Over 300 cadets and staff from Squadrons within the Warwickshire & Birmingham Wing of the Air Training Corps took part in a parade through Daventry to mark the 70th Anniversary of the formation of the Air Training Corps.
The parade on Sunday 06th February, marched through the streets of Daventry to the Holy Cross Church where a service was conducted by the Wing Padre Rev Brian Castle and vicar of Holy Cross Rev Owen Page.
During the service the Air Cadets all reaffirmed their promise and the Padre reflected on the comradeship and family spirit fostered within individual Squadrons throughout the Corps during the last 70 years.
Following the service the parade marched past the VIP's with the salute being taken by the Deputy Lieutenant for Northamptonshire Sir David O'Dowd
The Air Training Corps was formed 70 years ago during the war years as battles raged in the skies over Britain . The Royal Air Force was faced with a desperate need for suitable young men to serve as Aircrew and ground crew. In order to address this need the Air Training Corps was established on the 5 th February 1941 .
The Air Cadet movement actually came to Nuneaton 72 years ago when 121 Squadron, was inaugurated on the 9th May 1939 at King Edward VI Grammar School as a unit of the Air Defence Cadet Corps. Within the borough, enthusiasm for the Corps grew and the 5 th February 1941, 121 (King Edward VI School) Squadron became part of the newly formed Air Training Corps and a second unit No. 411 (Borough of Nuneaton) Squadron was formed. After the war in April 1946, the two Nuneaton based Squadrons were amalgamated to form 121 (Borough of Nuneaton) Squadron which set up its headquarters at the Pingles Fields now part of the Ribbonfields estate.
John Phillips a former cadet of 411 (Borough of Nuneaton ) Squadron, said, “I remember being at the first recruiting meeting for 411 Squadron in 1941. It was several weeks before we got our uniforms. Like many other youngsters at that time I was mad about flying and keen to join up as aircrew. We all flew regularly at RAF Bramcote 5 OTU on Wellingtons often with Polish aircrew. We also flew in Ansons and Oxfords from 1941 onwards. Most of us went on to join the RAFVR.”
The Air Training Corps main objective during the war years was to foster an interest in aviation and provide pre-entry service training for prospective RAF recruits. However a fter the war, the ATC changed significantly and although its links with the Royal Air Force are as strong as ever, it is no longer a recruitment organisation. Today the ATC is a flourishing uniformed youth organisation which provides its young people with an extensive syllabus of citizenship, academic and adventurous training including nationally recognised BTEC and DofE Awards. The ATC is also unique in so much as it's the only youth organisation which provides the opportunity to fly in RAF aircraft and undergo glider pilot training.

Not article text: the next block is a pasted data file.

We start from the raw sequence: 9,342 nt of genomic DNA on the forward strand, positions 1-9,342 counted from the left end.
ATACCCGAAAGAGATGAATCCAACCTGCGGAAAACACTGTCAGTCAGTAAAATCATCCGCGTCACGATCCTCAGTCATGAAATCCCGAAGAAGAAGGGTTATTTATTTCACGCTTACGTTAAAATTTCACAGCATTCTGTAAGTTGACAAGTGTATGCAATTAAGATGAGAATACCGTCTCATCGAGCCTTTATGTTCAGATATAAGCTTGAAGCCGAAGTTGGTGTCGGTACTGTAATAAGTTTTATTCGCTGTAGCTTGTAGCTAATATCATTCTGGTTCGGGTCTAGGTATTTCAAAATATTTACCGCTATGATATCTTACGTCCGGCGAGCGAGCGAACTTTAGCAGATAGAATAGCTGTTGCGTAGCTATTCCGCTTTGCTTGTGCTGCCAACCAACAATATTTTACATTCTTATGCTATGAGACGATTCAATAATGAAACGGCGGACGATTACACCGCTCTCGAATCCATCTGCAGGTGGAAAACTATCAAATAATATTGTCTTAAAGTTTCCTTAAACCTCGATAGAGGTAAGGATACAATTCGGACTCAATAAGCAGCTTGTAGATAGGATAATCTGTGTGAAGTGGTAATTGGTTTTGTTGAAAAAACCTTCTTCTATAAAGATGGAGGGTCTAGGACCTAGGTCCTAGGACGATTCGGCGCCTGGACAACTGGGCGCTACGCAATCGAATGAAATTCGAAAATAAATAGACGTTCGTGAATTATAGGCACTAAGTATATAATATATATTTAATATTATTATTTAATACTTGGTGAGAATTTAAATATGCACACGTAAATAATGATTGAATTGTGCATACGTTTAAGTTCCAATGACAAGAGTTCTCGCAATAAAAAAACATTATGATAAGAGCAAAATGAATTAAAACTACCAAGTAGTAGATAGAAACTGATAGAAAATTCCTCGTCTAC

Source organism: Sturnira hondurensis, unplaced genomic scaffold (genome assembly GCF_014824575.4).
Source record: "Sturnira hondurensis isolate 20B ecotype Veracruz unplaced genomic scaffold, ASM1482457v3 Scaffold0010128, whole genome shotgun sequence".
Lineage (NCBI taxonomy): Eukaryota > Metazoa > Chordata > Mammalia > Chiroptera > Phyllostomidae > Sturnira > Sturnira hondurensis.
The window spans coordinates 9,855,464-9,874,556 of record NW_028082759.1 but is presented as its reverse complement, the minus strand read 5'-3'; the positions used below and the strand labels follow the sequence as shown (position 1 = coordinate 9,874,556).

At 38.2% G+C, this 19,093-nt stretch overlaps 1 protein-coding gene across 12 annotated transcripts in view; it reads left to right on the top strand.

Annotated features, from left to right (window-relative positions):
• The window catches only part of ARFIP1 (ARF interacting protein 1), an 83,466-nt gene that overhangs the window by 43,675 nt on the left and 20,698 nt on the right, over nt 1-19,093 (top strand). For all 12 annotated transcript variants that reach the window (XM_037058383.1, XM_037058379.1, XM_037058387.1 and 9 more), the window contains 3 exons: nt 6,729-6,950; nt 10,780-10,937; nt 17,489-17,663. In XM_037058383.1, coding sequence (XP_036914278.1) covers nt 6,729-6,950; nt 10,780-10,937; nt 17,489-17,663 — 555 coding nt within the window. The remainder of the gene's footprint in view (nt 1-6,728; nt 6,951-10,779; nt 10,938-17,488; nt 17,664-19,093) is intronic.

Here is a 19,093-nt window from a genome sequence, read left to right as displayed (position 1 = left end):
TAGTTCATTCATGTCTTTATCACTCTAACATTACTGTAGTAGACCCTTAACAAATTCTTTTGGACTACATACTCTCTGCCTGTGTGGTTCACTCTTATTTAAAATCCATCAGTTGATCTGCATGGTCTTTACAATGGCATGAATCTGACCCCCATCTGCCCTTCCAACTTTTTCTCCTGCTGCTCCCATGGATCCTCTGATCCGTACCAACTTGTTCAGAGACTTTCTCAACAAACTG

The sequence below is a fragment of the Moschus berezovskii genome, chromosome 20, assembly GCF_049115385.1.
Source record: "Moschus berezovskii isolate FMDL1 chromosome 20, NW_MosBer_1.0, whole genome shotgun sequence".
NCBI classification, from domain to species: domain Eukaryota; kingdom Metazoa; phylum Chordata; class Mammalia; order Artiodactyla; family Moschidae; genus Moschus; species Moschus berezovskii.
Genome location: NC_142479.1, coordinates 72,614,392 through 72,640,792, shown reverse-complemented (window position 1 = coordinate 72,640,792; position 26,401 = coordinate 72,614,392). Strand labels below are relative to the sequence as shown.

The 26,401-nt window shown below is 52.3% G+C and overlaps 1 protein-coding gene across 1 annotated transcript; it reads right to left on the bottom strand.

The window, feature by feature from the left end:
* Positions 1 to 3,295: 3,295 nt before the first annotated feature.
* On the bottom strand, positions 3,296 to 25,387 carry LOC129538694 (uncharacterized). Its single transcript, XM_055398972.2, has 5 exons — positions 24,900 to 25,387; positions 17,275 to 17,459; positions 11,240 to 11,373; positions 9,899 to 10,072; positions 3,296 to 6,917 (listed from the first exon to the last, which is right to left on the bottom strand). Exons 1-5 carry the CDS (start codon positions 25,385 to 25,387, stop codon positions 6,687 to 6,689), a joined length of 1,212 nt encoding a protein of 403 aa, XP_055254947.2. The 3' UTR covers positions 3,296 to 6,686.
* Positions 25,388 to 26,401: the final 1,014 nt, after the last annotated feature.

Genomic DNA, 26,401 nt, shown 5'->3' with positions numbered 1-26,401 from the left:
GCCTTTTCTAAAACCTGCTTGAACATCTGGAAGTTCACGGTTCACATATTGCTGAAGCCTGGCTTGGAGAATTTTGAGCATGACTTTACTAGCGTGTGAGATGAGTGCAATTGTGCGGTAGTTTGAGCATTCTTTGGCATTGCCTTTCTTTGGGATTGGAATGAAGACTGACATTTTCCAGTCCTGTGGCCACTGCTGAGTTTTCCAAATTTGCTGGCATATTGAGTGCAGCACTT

Stepping back in time to the early days of the corps, Members of 121 ( King Edward VI School ) Squadron ATC on camp at RAF Madley in 1943. Front row 5th from left Flt. Lt. W.H.M Branston, OC 121 Squadron (1939 ~ 1946). 2nd from left Cadet Cpl Doug Watson who later became a Civilian Instructor with the squadron and is still with the unit today, 70 years after he originally joined. Doug is affectionately known by Cadets and Staff as the Squadrons ‘Oldest Cadet'.
After the parade Flt Lt Paul Hincks of 121 ( Nuneaton ) Squadron said, "The parade was a huge success. It was good to see so many cadets and staff from all over the Warwickshire & Birmingham on parade. In this the 70th Anniversary year of the ATC we can all look back at how the uniforms and objectives of the Air Cadets have changed significantly since 1941 but we can rest assured that the spirit and enthusiasm of our young people remains unchanged. That the ATC is a thriving national youth organisation which continues to provide academic and citizenship training the value of which is increasingly recognised in both service and civilian life.”
He added, “If you were a cadet with Nuneaton 's 121 or 411 Squadrons and have any old photographs or stories especially any depicting activities in the early years 1939 ~ 1950 we would love to hear from you.”
View More Photographs from the Warwickshire & Birmingham Wing on 70th Anniversary Parade